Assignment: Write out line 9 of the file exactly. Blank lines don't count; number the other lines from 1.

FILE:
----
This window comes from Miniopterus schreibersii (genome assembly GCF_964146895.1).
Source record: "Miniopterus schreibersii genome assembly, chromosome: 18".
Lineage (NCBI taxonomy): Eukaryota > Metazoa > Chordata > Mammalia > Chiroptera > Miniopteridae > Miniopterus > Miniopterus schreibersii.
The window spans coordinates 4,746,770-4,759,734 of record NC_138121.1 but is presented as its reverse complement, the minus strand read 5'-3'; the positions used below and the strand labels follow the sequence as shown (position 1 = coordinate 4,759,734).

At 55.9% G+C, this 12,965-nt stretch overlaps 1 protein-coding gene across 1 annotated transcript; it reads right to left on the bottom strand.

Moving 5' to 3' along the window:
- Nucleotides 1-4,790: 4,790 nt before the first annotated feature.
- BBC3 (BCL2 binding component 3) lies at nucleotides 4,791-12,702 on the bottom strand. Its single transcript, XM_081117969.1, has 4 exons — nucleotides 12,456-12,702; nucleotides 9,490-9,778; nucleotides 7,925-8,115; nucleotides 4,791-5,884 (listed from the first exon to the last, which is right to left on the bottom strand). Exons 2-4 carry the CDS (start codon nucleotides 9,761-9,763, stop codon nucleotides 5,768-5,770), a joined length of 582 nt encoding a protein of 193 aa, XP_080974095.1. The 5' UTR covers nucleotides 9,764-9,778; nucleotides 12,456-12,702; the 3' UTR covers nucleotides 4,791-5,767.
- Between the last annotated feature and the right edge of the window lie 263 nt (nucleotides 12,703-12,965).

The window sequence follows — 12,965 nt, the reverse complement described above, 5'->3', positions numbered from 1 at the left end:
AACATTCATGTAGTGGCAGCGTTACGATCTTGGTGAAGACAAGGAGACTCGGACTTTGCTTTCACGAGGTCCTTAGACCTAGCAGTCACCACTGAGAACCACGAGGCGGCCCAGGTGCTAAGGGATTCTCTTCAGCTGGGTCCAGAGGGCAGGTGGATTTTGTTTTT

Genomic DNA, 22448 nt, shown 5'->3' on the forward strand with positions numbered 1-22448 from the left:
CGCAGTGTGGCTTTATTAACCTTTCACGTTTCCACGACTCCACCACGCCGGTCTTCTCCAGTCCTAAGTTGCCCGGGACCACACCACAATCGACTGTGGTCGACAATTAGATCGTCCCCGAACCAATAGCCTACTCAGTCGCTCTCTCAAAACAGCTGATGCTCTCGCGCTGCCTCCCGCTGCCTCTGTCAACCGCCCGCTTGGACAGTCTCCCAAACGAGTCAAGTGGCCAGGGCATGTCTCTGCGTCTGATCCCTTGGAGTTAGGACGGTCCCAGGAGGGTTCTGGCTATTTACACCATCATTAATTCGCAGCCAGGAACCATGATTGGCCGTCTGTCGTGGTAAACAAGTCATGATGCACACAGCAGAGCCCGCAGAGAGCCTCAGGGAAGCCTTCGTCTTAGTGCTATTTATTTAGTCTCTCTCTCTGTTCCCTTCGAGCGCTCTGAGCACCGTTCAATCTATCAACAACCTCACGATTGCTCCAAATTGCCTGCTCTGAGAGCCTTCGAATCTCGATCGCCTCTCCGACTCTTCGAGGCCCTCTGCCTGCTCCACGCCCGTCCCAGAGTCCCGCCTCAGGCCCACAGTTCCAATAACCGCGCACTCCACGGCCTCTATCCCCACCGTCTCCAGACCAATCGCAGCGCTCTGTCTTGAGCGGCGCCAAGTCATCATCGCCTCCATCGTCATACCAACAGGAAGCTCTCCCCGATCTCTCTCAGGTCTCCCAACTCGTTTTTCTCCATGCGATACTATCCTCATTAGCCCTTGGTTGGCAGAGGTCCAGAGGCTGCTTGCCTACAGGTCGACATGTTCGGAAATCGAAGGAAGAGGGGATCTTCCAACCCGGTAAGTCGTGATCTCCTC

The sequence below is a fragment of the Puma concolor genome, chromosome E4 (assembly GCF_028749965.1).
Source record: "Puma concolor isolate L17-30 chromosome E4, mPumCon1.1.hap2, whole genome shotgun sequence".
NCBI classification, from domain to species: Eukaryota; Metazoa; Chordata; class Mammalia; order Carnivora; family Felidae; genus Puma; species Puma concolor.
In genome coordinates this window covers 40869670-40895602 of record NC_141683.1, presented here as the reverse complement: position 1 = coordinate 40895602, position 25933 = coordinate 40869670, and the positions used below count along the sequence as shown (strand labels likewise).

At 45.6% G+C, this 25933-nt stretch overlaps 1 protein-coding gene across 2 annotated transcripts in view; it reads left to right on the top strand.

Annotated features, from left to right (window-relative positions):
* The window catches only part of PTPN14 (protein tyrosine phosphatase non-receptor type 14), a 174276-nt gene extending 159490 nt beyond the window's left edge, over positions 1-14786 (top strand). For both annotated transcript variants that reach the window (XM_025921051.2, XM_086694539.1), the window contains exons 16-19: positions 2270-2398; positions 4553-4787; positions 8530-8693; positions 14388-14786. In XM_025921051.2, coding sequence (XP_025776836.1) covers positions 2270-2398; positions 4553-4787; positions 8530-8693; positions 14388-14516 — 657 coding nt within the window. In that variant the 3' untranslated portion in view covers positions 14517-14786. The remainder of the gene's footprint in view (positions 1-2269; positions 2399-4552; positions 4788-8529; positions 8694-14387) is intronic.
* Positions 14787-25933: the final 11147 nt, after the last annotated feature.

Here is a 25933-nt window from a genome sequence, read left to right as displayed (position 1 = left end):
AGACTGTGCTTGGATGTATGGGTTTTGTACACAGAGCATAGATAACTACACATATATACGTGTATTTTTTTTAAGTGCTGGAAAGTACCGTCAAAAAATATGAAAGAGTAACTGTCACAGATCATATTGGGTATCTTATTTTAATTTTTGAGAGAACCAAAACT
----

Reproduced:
- Between the last annotated feature and the right edge of the window lie 263 nt (nucleotides 12,703-12,965).